5 Things Successful People Do Each Day

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Achievement. Results. We all want to make the most of each day and to experience the feeling of satisfaction that accomplishments and team relationships can bring.   Some people are better at managing their productivity than others. We decided to observe some highly successful people, and in doing so we’ve identified 5 work habits and skills that are typical of those we observed — work habits that can be applied to make a difference for people who work in even the most challenging of environments and roles. The 5 work habits and skills are as follows:

 1.  Work with a freshly updated daily plan, prioritized to tackle the big rocks first. Review your plan; ask yourself: Is each of these activities the best use of my time for today? We all have much to do as the economy comes back and staffing shortages are not uncommon. Looking at your plan objectively in relation to both urgency and importance can help you to maximize your positive impact.

Do the most difficult, complex, creative work earlier in your day. Quick, easy and lower priority tasks can be sprinkled into other short time-slots during your day. Most of those we observed get up earlier in the morning. This allows them to enjoy a peaceful and quiet start as well as to jumpstart their workday.

2.  Flex your plan as needed to allow for high urgency, high importance items to be added.  When these situations arise, objectively evaluate their priority based on urgency and importance. Decide how you’ll respond to the issue by asking yourself, am I the best person to handle this task? What would be the impact on other people and the business of my doing or delaying this task? Is this the most important thing I should do now?

 3.  Ensure there are brief unscheduled periods of time each day that serve as buffers between meetings and tasks and allow precious minutes for refreshments, socializing, and lunch. Unscheduled time periods can also provide time slots you can give to people who have unplanned needs for information or support from you, which is essential for you to manage interruptions in a way that helps you to maintain strong working relationships.

 4.  Do daily exercise routinely, either before or after work, at a time you can commit to doing it.  Put it into your calendar. Exercise helps you to maintain your physical health and to clear your mind as well as restoring your ability to manage stress. In an emergency, a shortened work-out is much better than no workout.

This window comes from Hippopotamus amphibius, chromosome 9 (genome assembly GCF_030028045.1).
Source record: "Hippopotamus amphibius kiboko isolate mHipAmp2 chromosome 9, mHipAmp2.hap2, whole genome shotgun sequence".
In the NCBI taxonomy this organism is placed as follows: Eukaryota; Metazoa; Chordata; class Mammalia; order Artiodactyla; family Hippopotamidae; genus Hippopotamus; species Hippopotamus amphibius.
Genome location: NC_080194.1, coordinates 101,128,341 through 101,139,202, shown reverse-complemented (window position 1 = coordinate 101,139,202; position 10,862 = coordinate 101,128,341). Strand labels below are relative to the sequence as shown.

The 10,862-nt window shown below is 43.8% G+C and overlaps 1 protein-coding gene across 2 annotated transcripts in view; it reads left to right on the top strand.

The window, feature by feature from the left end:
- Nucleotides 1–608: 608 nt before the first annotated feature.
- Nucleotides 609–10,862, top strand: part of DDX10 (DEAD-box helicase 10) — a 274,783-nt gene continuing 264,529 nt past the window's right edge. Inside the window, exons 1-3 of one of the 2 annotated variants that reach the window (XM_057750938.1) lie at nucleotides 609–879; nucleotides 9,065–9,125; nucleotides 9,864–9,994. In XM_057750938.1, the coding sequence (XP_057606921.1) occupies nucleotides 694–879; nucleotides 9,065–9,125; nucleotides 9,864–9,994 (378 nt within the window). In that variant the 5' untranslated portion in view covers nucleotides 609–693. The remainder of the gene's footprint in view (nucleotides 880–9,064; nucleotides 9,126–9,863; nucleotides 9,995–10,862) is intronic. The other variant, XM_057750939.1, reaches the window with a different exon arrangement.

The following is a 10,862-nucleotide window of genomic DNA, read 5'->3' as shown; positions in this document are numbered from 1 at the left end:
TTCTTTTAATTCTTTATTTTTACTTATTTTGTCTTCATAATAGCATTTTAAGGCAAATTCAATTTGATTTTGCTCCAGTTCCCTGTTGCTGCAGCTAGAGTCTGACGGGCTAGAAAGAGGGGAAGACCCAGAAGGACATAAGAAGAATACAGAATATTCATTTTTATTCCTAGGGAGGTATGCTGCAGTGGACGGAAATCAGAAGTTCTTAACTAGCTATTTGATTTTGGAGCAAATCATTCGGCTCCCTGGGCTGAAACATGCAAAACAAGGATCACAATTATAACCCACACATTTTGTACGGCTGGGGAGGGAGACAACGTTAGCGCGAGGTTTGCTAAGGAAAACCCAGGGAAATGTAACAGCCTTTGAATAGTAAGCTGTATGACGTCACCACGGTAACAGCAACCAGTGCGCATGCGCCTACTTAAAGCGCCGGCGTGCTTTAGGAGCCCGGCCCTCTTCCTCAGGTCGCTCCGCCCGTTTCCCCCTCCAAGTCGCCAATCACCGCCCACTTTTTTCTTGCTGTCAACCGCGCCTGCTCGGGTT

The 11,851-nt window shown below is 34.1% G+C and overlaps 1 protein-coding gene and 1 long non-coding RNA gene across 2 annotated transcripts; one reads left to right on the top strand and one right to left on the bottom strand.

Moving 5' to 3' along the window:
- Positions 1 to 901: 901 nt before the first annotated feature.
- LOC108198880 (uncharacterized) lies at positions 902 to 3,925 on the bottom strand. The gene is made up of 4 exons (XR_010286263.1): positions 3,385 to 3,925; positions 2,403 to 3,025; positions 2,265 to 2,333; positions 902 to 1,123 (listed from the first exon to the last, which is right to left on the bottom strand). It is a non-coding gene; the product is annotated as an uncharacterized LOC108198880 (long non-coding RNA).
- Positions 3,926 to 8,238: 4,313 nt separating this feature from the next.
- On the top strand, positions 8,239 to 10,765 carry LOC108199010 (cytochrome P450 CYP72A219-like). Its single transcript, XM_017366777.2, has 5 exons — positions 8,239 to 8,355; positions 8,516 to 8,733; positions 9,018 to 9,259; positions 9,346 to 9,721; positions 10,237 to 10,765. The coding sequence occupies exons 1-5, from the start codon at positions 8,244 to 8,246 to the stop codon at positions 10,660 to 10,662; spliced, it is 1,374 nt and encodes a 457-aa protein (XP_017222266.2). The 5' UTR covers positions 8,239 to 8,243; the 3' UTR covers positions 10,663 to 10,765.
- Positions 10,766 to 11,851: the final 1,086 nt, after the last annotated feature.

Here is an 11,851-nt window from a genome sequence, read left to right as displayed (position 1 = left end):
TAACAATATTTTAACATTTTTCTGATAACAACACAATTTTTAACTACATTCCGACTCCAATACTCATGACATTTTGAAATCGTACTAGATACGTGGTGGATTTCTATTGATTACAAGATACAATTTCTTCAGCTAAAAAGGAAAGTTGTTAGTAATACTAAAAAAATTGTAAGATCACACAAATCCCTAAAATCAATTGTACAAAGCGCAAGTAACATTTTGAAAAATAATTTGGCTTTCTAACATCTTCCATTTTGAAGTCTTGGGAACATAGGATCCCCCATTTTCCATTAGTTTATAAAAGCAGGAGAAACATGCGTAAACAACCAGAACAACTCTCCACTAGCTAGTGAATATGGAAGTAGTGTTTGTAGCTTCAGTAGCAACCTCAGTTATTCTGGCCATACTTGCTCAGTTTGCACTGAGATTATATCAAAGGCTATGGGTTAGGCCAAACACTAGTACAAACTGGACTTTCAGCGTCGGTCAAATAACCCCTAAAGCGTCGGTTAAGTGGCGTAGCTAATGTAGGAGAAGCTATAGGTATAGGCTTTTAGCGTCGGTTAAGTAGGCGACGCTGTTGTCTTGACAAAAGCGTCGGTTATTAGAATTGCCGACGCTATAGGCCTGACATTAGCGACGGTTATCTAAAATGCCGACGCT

5.  Evaluate your day before you leave work.   Establish time limits and priorities for after-hours work. Highlight accomplishments and re-schedule tasks not completed. Clear your desk, do your filing and set up your daily plan for the next day. This will help you to prevent your out-of-work time from intrusions of work-related concerns about unfinished tasks.

What habits have you formed (or changed) that have helped you to heighten your effectiveness, without sacrificing your work relationships?  Please share your experience, advice and insights.

Recommended Reading:

“First Things First,” by Stephen R. Covey, A. Roger Merrill, and Rebecca R. Merrill. This is currently available as an audio-book so you can listen at your convenience. Here is a link: First Things First by Stephen R. Covey, A. Roger Merrill, Rebecca R. Merrill | Audiobook | Audible.com

Updated, Copyright 5/28/2021 by Rosanna M Nadeau; Copyright 8/6/2015 by Rosanna Nadeau, Prism Perspectives Group, LLC.

Photo by Pixabay on Pexels.com

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  1. Dr Kabir Ahmed says:

    This looks good. It can help one to form good work structure and achieve some measure of orderliness and organization. However it is not always easy to follow a daily plan. It is possible to get much done by your suggestion to concentrate on complex tasks in the early hours of the day and leave routine and mundane tasks that don’t require deep thinking towards end of the day. Very good tips

    Liked by 1 person

    1. Thank you for reading my post and for your comments! I appreciate it.


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